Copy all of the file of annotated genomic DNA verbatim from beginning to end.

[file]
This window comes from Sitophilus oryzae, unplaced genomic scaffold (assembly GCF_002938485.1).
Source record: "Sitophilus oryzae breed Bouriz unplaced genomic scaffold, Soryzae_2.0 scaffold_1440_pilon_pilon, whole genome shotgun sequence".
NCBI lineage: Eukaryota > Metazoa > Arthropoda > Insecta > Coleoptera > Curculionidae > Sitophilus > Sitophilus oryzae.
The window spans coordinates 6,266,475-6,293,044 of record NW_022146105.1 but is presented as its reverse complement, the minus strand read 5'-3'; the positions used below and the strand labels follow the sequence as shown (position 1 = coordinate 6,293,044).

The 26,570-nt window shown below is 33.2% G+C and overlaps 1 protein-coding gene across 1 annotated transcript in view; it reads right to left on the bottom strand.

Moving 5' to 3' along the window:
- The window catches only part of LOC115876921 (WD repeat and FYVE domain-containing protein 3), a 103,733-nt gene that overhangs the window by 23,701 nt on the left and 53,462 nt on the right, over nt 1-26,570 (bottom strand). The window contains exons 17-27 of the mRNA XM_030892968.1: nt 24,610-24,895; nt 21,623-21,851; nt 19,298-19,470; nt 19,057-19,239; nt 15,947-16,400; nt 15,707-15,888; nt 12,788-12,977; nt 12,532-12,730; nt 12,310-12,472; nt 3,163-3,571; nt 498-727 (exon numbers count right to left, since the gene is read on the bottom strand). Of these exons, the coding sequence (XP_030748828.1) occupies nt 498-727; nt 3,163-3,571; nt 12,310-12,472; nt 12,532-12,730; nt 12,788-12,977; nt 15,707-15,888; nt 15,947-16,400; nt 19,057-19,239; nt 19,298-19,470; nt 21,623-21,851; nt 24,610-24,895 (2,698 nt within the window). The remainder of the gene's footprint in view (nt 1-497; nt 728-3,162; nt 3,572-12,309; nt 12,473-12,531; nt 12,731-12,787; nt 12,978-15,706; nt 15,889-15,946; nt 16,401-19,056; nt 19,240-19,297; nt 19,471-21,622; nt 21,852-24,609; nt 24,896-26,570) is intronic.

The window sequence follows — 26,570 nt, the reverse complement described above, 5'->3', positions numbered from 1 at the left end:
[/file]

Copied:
This window comes from Sitophilus oryzae, unplaced genomic scaffold (assembly GCF_002938485.1).
Source record: "Sitophilus oryzae breed Bouriz unplaced genomic scaffold, Soryzae_2.0 scaffold_1440_pilon_pilon, whole genome shotgun sequence".
NCBI lineage: Eukaryota > Metazoa > Arthropoda > Insecta > Coleoptera > Curculionidae > Sitophilus > Sitophilus oryzae.
The window spans coordinates 6,266,475-6,293,044 of record NW_022146105.1 but is presented as its reverse complement, the minus strand read 5'-3'; the positions used below and the strand labels follow the sequence as shown (position 1 = coordinate 6,293,044).

The 26,570-nt window shown below is 33.2% G+C and overlaps 1 protein-coding gene across 1 annotated transcript in view; it reads right to left on the bottom strand.

Moving 5' to 3' along the window:
- The window catches only part of LOC115876921 (WD repeat and FYVE domain-containing protein 3), a 103,733-nt gene that overhangs the window by 23,701 nt on the left and 53,462 nt on the right, over nt 1-26,570 (bottom strand). The window contains exons 17-27 of the mRNA XM_030892968.1: nt 24,610-24,895; nt 21,623-21,851; nt 19,298-19,470; nt 19,057-19,239; nt 15,947-16,400; nt 15,707-15,888; nt 12,788-12,977; nt 12,532-12,730; nt 12,310-12,472; nt 3,163-3,571; nt 498-727 (exon numbers count right to left, since the gene is read on the bottom strand). Of these exons, the coding sequence (XP_030748828.1) occupies nt 498-727; nt 3,163-3,571; nt 12,310-12,472; nt 12,532-12,730; nt 12,788-12,977; nt 15,707-15,888; nt 15,947-16,400; nt 19,057-19,239; nt 19,298-19,470; nt 21,623-21,851; nt 24,610-24,895 (2,698 nt within the window). The remainder of the gene's footprint in view (nt 1-497; nt 728-3,162; nt 3,572-12,309; nt 12,473-12,531; nt 12,731-12,787; nt 12,978-15,706; nt 15,889-15,946; nt 16,401-19,056; nt 19,240-19,297; nt 19,471-21,622; nt 21,852-24,609; nt 24,896-26,570) is intronic.

The window sequence follows — 26,570 nt, the reverse complement described above, 5'->3', positions numbered from 1 at the left end: